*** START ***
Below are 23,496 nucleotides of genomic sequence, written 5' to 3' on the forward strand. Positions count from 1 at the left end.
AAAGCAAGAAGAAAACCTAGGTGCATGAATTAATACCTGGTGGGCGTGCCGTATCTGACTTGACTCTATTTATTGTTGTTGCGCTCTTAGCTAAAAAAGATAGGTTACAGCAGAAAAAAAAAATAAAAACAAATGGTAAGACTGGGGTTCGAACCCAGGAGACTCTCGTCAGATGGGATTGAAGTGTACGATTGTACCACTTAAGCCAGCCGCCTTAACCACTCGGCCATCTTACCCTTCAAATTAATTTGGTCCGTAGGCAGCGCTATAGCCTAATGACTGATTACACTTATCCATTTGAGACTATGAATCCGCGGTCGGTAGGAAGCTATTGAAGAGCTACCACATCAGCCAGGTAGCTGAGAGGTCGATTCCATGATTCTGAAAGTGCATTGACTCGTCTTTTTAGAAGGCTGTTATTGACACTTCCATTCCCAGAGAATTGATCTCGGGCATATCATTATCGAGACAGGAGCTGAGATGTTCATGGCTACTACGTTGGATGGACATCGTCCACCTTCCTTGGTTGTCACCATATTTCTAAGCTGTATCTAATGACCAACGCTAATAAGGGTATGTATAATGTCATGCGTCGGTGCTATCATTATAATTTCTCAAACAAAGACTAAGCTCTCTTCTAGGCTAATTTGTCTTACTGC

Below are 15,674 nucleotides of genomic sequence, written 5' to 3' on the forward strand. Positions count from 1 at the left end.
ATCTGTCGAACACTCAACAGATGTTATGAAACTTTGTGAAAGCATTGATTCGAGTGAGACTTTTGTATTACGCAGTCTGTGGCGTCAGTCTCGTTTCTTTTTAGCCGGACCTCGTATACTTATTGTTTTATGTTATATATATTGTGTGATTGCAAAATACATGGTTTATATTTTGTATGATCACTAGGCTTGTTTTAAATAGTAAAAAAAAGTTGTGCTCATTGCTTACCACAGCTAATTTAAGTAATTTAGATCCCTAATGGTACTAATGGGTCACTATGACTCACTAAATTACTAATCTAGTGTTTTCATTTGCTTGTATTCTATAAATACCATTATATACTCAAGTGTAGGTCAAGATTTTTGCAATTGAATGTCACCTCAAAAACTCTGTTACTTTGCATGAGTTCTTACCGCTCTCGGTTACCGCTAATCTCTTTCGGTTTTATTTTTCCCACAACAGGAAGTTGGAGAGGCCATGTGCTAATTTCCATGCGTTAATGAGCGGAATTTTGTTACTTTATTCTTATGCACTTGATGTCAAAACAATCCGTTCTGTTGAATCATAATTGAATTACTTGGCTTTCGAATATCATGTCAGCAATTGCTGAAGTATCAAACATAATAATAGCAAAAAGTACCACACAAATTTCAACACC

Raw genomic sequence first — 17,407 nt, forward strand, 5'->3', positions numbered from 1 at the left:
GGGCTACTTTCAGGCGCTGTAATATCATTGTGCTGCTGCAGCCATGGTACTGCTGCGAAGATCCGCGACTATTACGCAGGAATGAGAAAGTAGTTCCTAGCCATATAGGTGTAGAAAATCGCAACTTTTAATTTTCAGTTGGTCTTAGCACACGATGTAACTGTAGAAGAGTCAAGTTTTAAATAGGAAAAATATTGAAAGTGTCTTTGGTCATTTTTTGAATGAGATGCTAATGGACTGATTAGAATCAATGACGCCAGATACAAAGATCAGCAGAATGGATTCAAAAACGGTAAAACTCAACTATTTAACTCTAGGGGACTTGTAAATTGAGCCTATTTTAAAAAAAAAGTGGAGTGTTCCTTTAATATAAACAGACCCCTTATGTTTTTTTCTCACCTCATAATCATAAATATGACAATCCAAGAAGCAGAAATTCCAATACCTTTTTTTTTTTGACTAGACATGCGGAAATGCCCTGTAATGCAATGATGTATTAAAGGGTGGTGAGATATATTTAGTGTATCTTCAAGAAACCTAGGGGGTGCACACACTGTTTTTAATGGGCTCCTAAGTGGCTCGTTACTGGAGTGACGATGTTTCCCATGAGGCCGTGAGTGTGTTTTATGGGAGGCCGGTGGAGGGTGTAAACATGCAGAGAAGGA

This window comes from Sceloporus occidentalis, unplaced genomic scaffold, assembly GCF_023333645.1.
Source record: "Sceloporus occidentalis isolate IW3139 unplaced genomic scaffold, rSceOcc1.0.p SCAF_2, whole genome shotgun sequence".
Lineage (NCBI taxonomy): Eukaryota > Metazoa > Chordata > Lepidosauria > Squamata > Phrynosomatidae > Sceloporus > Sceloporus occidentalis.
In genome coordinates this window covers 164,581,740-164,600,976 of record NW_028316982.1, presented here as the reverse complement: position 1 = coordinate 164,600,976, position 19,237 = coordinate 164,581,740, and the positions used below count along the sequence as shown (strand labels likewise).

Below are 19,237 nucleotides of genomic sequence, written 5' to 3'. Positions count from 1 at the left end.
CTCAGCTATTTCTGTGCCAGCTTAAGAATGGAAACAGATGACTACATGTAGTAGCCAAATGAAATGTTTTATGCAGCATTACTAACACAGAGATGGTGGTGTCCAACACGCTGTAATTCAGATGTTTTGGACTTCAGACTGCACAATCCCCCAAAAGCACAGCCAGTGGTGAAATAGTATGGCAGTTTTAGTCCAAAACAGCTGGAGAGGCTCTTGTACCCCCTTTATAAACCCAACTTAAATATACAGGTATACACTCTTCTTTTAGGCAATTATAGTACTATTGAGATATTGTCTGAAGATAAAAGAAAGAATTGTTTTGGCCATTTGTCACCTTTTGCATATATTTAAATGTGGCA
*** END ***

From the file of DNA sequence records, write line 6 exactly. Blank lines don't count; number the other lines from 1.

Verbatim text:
GGGCTACTTTCAGGCGCTGTAATATCATTGTGCTGCTGCAGCCATGGTACTGCTGCGAAGATCCGCGACTATTACGCAGGAATGAGAAAGTAGTTCCTAGCCATATAGGTGTAGAAAATCGCAACTTTTAATTTTCAGTTGGTCTTAGCACACGATGTAACTGTAGAAGAGTCAAGTTTTAAATAGGAAAAATATTGAAAGTGTCTTTGGTCATTTTTTGAATGAGATGCTAATGGACTGATTAGAATCAATGACGCCAGATACAAAGATCAGCAGAATGGATTCAAAAACGGTAAAACTCAACTATTTAACTCTAGGGGACTTGTAAATTGAGCCTATTTTAAAAAAAAAGTGGAGTGTTCCTTTAATATAAACAGACCCCTTATGTTTTTTTCTCACCTCATAATCATAAATATGACAATCCAAGAAGCAGAAATTCCAATACCTTTTTTTTTTTGACTAGACATGCGGAAATGCCCTGTAATGCAATGATGTATTAAAGGGTGGTGAGATATATTTAGTGTATCTTCAAGAAACCTAGGGGGTGCACACACTGTTTTTAATGGGCTCCTAAGTGGCTCGTTACTGGAGTGACGATGTTTCCCATGAGGCCGTGAGTGTGTTTTATGGGAGGCCGGTGGAGGGTGTAAACATGCAGAGAAGGA